Ways to Prepare and Store Homegrown Corn

Anne Vassal shares ways to prepare and store homegrown corn, including roasting corn, storing corn and recipes for Chilaquile Casserole, Southwestern Corn Chowder, Roasted Corn Salsa and Quinoa Salad.


| August/September 2000



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Anne Vassal provides information on ways to prepare and store homegrown corn.

Lending an ear to late summer corn.

After the Europeans began consuming large quantities of corn during the 18th century, many developed a niacin deficiency known as pellagra because corn is deficient in niacin and several amino acids. Native Americans never had this problem because they cooked corn with wood ash to release the niacin, or cooked corn with beans. Whereas 5,000 years ago an ear of corn was a puny two inches long, today's plump and juicy sweet corn is one of summer's finest pleasures. That joyous experience may only be diminished by knowing that more than 35% of all U.S. corn (both field corn and sweet corn) is genetically engineered and then further sprayed with pesticides. As with most fruits and vegetables, the best bet is to buy from local farmers or standowners after you have had an opportunity to quiz them about their growing practices. Better yet, buy organic seeds and grow your own corn. And when it's knee high by the fourth of July, you'll know that it's time to start melting lots of butter.

Corn and Sweet Soybean Ragout Recipe (vegan)

While trying to find ways to incorporate more soy into my diet, I discovered frozen sweet soybeans, which remind me of Lima beans, only sweeter. My husband likes them because they're higher in protein than other beans and they contain 50 milligrams of isoflavones per serving. I've been buying the "Hearty and Natural" brand at Whole Foods or at my local health food store. If you can't find them, use frozen Lima beans. This easy dish is great for lunch with some crusty bread.

1 (12-ounce) package frozen sweet soy beans (about 2 1/2 cups)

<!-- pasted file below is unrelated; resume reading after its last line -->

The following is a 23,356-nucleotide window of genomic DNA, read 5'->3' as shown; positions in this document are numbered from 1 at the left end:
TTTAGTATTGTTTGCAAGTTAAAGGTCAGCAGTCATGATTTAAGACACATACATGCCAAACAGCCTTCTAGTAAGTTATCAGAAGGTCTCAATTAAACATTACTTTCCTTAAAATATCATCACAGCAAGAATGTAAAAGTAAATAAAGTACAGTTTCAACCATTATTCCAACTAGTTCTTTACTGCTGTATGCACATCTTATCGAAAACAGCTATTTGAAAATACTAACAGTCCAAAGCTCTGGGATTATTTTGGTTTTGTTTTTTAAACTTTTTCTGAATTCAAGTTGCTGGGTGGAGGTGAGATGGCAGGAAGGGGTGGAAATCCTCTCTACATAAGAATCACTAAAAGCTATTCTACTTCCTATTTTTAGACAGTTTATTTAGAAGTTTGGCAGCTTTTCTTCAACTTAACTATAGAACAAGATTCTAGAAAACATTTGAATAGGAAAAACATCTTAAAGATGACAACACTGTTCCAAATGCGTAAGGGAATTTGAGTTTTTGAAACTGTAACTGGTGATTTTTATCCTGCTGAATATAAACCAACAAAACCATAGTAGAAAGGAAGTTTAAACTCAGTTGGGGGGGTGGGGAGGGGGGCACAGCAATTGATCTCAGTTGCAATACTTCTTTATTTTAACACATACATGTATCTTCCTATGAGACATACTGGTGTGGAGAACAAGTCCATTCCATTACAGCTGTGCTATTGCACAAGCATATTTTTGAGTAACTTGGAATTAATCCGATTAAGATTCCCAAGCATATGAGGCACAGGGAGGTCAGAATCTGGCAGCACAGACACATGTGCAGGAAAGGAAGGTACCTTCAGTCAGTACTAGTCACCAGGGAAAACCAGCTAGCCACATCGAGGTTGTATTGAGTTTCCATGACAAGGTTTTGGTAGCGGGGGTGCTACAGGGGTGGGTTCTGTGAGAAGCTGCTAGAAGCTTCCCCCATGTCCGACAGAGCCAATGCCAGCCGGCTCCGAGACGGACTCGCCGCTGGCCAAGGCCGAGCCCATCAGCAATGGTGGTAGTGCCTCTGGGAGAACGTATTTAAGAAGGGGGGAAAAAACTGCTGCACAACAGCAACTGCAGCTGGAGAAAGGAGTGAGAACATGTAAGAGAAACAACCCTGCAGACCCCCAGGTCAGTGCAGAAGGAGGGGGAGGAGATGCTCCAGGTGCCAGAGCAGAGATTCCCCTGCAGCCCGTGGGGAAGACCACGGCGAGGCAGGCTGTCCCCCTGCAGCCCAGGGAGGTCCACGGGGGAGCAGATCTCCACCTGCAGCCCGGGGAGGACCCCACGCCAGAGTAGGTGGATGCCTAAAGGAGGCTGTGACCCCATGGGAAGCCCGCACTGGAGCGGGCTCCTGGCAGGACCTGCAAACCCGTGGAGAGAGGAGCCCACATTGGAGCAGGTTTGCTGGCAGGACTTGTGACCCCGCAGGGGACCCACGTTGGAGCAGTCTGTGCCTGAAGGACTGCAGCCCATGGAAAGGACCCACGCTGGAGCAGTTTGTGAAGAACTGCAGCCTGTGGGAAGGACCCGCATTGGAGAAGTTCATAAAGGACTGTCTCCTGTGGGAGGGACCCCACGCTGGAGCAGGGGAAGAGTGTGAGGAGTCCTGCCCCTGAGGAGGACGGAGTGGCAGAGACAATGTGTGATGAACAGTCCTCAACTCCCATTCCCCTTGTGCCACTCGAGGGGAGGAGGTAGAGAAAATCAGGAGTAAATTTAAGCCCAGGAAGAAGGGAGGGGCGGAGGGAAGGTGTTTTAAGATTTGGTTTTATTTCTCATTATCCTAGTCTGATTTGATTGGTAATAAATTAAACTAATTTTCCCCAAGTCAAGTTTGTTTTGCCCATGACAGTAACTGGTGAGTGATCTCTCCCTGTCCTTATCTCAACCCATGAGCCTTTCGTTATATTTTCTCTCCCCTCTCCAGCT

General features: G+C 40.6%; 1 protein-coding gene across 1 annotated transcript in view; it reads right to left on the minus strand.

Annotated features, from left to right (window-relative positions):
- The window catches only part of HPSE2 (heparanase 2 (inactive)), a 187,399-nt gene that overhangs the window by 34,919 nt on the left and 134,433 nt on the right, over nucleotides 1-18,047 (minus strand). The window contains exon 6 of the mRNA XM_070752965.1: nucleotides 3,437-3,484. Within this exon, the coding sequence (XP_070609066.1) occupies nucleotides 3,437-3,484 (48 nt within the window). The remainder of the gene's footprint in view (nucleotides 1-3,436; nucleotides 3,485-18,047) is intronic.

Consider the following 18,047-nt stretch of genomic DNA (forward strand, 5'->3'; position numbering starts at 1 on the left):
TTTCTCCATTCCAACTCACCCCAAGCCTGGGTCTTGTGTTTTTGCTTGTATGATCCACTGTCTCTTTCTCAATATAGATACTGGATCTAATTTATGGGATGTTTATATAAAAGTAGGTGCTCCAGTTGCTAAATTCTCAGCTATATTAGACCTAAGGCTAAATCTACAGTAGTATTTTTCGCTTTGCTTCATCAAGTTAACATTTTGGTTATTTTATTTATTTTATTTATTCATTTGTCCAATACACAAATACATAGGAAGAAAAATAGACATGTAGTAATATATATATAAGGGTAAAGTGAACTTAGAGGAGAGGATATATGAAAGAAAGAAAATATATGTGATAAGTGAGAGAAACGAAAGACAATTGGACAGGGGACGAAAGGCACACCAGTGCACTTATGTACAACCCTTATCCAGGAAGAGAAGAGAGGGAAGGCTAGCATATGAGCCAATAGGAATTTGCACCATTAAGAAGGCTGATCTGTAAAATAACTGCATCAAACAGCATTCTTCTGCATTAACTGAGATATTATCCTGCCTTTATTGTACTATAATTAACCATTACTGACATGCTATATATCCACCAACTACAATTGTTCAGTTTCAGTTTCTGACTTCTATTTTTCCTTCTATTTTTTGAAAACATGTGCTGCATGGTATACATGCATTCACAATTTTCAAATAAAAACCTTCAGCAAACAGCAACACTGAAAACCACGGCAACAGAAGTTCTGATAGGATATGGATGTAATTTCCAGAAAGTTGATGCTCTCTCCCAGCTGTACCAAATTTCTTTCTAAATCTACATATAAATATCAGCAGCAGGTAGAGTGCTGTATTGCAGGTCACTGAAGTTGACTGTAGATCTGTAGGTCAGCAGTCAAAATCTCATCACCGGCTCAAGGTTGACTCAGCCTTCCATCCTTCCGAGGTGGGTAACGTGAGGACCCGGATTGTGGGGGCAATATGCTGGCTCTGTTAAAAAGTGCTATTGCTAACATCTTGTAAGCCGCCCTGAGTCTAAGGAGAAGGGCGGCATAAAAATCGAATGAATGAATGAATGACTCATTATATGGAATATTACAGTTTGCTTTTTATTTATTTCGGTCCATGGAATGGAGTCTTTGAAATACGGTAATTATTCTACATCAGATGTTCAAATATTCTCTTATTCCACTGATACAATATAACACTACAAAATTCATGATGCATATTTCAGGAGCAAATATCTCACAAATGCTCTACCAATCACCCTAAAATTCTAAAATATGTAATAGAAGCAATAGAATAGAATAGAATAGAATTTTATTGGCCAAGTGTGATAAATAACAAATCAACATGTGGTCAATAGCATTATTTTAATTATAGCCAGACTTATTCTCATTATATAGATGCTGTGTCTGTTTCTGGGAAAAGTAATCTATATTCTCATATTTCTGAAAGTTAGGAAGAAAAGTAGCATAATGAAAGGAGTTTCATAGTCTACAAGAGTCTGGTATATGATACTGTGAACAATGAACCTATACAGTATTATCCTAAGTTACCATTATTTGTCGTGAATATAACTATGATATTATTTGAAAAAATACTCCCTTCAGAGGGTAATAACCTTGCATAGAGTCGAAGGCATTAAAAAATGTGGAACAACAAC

1 teaspoon olive oil
1 medium onion, chopped
2 large cloves garlic, peeled and thinly sliced
2 cups raw or cooked fresh corn (or defrosted frozen corn)
2 medium garden red or yellow tomatoes (We prefer our garden yellow tomatoes. )
Salt, cayenne pepper and freshly ground pepper
8-10 fresh basil leaves (or parsley if basil isn't available)

In a large, nonstick skillet, cook the soybeans according to the package directions until tender but not overcooked. (For the "Hearty and Natural" brand, simmer the beans in water for about 12 minutes.) Drain the beans, saving some of the water. Bring to a boil a small saucepan filled with water. Put the tomatoes in the pan and gently boil for about a minute or so to loosen the skin. Peel the tomatoes and chop into a half-inch dice. Heat the oil in the skillet, adding the onion and garlic. Saute until soft. Then add the corn and two tablespoons of bean water, adding more later if needed. Simmer until the corn is cooked, then add the beans and tomatoes. Cook just until the tomatoes have softened, adding salt, pepper and cayenne pepper to taste. Remove from heat. Using a scissors, snip thin strips of basil and stir into the ragout just before serving.





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